Block on Trump's Asylum Ban Upheld by Supreme Court
Background checks are an important hiring tool, helping you net the best applicant and fend off any future lawsuits.
They, however, come with a few legal constraints of their own, and are subject to privacy rules, disclosure requirements, and federal discrimination laws.
To help you navigate the world of background checks, here are our top "do's" and "don'ts."
Do get consent. Besides the fact some records, like credit checks and transcripts, require prior written consent, it's always a good idea to have an applicant sign off on all facets of a background check to ease liability.
Do be reasonable. Privacy laws limit just how deep of a background check you may conduct. Only look into records that are related to an employee's performance, or are business-related. If they can't be tied to the job's qualifications, chances are the records are unreasonable.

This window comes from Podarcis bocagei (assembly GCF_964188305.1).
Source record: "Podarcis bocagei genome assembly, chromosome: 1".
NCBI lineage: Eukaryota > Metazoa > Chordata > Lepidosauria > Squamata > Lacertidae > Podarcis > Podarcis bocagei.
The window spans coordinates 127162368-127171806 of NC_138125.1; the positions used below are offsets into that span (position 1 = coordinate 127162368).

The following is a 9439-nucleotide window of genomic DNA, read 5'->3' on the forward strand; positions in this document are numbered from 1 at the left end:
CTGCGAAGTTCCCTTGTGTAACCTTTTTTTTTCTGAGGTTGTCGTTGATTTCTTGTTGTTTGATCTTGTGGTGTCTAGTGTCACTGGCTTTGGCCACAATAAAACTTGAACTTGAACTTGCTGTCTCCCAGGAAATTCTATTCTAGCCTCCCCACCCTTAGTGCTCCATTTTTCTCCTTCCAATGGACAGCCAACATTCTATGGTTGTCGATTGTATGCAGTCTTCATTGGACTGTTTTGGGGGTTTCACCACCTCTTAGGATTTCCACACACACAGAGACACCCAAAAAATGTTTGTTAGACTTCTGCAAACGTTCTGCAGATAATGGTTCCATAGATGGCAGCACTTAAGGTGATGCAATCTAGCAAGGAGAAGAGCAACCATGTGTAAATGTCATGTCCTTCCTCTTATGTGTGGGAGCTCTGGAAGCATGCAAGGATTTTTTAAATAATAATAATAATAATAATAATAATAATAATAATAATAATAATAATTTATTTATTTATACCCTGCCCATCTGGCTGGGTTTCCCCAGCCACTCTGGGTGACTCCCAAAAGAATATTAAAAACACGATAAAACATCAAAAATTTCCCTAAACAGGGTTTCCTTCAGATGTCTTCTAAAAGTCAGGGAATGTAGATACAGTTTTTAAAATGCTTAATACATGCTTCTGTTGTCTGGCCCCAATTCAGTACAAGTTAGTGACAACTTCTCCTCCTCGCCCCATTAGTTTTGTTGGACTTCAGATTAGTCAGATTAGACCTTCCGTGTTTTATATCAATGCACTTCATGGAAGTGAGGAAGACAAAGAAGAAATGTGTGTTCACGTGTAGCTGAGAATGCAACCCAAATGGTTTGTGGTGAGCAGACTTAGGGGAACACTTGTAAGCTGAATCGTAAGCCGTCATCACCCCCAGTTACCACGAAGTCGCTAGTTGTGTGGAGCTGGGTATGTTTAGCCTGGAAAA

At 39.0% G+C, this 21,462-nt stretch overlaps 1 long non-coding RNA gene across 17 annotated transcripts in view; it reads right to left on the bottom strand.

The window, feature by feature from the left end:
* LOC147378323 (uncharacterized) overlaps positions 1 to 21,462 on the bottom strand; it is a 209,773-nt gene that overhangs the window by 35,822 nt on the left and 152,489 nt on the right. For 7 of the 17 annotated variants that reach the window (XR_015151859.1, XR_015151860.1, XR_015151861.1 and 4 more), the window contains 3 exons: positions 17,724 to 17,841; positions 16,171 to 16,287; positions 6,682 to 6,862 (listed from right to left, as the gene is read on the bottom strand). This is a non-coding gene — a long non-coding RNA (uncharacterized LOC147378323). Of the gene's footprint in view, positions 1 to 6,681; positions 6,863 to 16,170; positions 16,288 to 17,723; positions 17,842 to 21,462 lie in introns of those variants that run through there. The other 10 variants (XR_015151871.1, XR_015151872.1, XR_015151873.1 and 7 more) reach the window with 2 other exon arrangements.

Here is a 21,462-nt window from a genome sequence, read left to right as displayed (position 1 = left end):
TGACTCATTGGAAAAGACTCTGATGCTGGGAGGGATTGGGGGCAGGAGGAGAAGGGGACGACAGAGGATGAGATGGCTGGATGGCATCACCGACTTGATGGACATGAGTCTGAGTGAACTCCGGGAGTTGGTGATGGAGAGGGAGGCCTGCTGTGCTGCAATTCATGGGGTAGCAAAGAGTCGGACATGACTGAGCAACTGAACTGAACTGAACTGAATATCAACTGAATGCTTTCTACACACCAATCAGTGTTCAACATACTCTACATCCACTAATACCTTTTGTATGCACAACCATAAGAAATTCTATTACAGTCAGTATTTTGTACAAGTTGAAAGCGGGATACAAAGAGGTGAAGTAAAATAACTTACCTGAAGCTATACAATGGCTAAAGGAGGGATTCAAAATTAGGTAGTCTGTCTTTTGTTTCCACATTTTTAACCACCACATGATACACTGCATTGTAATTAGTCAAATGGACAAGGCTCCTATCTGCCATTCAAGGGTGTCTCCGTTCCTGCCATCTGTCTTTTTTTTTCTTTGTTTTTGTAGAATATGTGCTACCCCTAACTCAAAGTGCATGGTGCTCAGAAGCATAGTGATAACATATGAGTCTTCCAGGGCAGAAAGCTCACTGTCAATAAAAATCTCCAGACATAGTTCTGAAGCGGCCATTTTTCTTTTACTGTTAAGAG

Do ask questions. This applies not only to references, but to applicants as well. There may be something missing, or a piece of information in the background check that makes you uneasy. Instead of dismissing the applicant outright, ask--you may be surprised.
Don't discriminate. If you're going to require a background check of one applicant, you have to do it for all. Also be sure not to run afoul of discrimination law in the questions you ask or the information you seek.
Don't break the law. Or, alternatively, do know the law. The ways in which you may use a criminal background check or credit report are limited by law. So read up on the Fair Credit Reporting Act and any state law that limits how employers may use criminal records. Every state regulates this issue.